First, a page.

Cancer cells have the potential to spread from the thyroid to other parts of the body where they can grow into new tumours. This process is called metastasis. The tumours are also called metastasis (singular) or metastases (plural). Metastases are also called secondary tumours.
Understanding the usual progression of cancer helps the doctor to predict its probable course, plan treatment and anticipate further care.
The most common sites where thyroid cancer spreads depend on the type of thyroid cancer.
Papillary thyroid cancer is usually slow growing and tends to spread regionally (locally) rather than distantly.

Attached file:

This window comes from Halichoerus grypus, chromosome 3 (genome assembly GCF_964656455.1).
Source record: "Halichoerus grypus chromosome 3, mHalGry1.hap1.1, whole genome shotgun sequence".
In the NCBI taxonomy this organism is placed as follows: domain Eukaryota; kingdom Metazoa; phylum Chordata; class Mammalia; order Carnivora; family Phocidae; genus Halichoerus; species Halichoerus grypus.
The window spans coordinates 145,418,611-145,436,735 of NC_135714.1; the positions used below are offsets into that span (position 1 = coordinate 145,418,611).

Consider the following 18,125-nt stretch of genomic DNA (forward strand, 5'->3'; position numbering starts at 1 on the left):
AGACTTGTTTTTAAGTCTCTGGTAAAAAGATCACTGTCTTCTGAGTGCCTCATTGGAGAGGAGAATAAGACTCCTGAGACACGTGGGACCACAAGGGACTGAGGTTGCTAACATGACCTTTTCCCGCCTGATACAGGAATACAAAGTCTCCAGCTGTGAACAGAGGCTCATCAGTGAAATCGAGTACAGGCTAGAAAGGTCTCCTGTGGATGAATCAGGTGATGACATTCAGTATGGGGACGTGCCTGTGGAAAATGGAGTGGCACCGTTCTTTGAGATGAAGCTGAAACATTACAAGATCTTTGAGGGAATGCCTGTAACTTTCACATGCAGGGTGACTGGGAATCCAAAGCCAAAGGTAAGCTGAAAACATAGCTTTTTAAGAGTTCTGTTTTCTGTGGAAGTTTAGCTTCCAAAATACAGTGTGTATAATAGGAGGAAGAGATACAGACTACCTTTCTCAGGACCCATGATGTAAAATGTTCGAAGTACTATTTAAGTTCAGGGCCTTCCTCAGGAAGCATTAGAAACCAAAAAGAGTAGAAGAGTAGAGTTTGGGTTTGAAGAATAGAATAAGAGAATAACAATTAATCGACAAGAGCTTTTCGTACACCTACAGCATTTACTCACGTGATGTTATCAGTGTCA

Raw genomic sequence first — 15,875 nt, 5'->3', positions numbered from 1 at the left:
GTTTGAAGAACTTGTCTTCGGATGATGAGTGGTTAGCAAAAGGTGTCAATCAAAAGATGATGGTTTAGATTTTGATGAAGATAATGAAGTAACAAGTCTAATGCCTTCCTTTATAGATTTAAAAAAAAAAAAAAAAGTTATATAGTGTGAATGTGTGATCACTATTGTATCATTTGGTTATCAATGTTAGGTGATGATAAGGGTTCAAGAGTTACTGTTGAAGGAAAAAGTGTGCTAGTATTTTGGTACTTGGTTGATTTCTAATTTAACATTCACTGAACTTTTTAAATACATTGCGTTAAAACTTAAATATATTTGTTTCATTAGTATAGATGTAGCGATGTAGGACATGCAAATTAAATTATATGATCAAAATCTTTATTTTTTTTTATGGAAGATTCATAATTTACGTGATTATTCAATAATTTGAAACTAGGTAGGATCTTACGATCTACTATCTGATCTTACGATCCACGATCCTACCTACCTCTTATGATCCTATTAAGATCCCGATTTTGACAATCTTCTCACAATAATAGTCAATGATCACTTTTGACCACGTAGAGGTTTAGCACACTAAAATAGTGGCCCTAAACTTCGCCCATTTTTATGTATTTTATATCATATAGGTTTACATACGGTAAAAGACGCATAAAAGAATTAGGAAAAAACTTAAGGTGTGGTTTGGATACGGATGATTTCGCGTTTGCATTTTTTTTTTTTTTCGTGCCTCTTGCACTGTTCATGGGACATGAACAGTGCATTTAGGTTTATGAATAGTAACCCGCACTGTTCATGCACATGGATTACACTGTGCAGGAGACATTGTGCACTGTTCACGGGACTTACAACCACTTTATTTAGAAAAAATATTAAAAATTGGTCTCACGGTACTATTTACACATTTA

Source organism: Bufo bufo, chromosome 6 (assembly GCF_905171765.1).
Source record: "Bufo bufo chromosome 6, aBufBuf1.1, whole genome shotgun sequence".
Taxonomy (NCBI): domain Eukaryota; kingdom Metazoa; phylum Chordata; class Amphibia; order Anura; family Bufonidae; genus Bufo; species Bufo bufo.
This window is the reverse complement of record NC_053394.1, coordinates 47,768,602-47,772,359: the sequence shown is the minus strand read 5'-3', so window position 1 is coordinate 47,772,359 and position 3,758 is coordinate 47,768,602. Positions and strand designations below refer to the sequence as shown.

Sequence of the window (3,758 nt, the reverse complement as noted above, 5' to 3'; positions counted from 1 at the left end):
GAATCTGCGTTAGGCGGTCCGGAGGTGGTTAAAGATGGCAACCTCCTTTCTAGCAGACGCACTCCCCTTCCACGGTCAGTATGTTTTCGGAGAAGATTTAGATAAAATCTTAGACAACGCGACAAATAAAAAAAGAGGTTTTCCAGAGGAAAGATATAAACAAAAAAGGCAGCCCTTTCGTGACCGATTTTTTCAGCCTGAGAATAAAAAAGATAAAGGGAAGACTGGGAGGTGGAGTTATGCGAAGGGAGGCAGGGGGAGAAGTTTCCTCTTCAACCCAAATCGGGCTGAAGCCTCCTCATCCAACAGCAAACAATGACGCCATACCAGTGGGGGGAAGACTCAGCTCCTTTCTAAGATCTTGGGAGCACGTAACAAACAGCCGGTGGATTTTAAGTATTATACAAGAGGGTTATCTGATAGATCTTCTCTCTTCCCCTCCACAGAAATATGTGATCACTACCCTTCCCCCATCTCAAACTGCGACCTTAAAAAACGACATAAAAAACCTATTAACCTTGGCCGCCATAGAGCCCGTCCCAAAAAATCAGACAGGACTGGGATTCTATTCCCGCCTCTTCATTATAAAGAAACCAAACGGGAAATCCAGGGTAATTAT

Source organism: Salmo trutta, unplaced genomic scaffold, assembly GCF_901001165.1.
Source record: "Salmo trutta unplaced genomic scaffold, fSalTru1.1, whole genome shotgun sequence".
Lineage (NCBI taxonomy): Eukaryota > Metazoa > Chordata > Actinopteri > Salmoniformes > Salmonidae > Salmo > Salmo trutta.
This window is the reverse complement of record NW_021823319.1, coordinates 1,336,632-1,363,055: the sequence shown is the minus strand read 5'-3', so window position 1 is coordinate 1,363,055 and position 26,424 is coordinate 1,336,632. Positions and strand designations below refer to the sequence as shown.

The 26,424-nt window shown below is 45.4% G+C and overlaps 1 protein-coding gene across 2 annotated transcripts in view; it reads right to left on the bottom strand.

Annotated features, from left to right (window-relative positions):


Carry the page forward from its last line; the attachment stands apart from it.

Follicular thyroid cancer is slightly more aggressive than papillary thyroid cancer, although it is still considered a slow growing, well-differentiated cancer.
Most cases of anaplastic thyroid cancer have distant metastasis at the time of diagnosis because of the rapid growth and aggressive nature of this type of cancer.
Medullary thyroid cancer commonly spreads to the regional lymph nodes in the neck.
A clinical trial led by the Society’s NCIC Clinical Trials group found that men with prostate cancer who are treated with intermittent courses of hormone therapy live as long as those receiving continuous therapy.